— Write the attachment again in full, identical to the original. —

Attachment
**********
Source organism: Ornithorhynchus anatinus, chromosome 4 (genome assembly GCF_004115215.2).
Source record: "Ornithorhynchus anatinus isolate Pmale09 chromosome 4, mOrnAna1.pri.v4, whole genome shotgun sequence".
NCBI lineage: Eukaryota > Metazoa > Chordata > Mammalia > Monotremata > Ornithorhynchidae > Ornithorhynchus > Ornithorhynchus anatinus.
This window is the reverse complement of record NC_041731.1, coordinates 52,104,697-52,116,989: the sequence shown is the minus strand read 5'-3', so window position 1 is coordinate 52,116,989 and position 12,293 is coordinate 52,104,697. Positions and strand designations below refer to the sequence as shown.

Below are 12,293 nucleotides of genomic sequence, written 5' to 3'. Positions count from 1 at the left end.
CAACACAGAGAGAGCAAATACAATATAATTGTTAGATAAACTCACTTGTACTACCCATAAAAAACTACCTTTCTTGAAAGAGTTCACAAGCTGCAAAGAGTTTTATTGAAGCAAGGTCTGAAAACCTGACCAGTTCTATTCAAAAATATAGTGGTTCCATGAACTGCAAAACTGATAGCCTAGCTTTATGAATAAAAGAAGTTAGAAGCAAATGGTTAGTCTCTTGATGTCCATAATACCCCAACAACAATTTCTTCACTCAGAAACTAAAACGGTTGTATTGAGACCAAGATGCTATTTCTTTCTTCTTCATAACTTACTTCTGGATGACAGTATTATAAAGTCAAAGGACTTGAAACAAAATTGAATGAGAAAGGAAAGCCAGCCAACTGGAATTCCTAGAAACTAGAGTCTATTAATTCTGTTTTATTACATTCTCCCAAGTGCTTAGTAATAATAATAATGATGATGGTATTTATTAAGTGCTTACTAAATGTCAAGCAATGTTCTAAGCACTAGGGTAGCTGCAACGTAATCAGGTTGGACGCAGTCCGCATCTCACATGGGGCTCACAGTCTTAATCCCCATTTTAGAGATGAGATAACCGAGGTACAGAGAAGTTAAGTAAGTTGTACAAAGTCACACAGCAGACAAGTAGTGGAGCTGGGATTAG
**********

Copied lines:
Source organism: Ornithorhynchus anatinus, chromosome 4 (genome assembly GCF_004115215.2).
Source record: "Ornithorhynchus anatinus isolate Pmale09 chromosome 4, mOrnAna1.pri.v4, whole genome shotgun sequence".
NCBI lineage: Eukaryota > Metazoa > Chordata > Mammalia > Monotremata > Ornithorhynchidae > Ornithorhynchus > Ornithorhynchus anatinus.
This window is the reverse complement of record NC_041731.1, coordinates 52,104,697-52,116,989: the sequence shown is the minus strand read 5'-3', so window position 1 is coordinate 52,116,989 and position 12,293 is coordinate 52,104,697. Positions and strand designations below refer to the sequence as shown.

Below are 12,293 nucleotides of genomic sequence, written 5' to 3'. Positions count from 1 at the left end.
CAACACAGAGAGAGCAAATACAATATAATTGTTAGATAAACTCACTTGTACTACCCATAAAAAACTACCTTTCTTGAAAGAGTTCACAAGCTGCAAAGAGTTTTATTGAAGCAAGGTCTGAAAACCTGACCAGTTCTATTCAAAAATATAGTGGTTCCATGAACTGCAAAACTGATAGCCTAGCTTTATGAATAAAAGAAGTTAGAAGCAAATGGTTAGTCTCTTGATGTCCATAATACCCCAACAACAATTTCTTCACTCAGAAACTAAAACGGTTGTATTGAGACCAAGATGCTATTTCTTTCTTCTTCATAACTTACTTCTGGATGACAGTATTATAAAGTCAAAGGACTTGAAACAAAATTGAATGAGAAAGGAAAGCCAGCCAACTGGAATTCCTAGAAACTAGAGTCTATTAATTCTGTTTTATTACATTCTCCCAAGTGCTTAGTAATAATAATAATGATGATGGTATTTATTAAGTGCTTACTAAATGTCAAGCAATGTTCTAAGCACTAGGGTAGCTGCAACGTAATCAGGTTGGACGCAGTCCGCATCTCACATGGGGCTCACAGTCTTAATCCCCATTTTAGAGATGAGATAACCGAGGTACAGAGAAGTTAAGTAAGTTGTACAAAGTCACACAGCAGACAAGTAGTGGAGCTGGGATTAG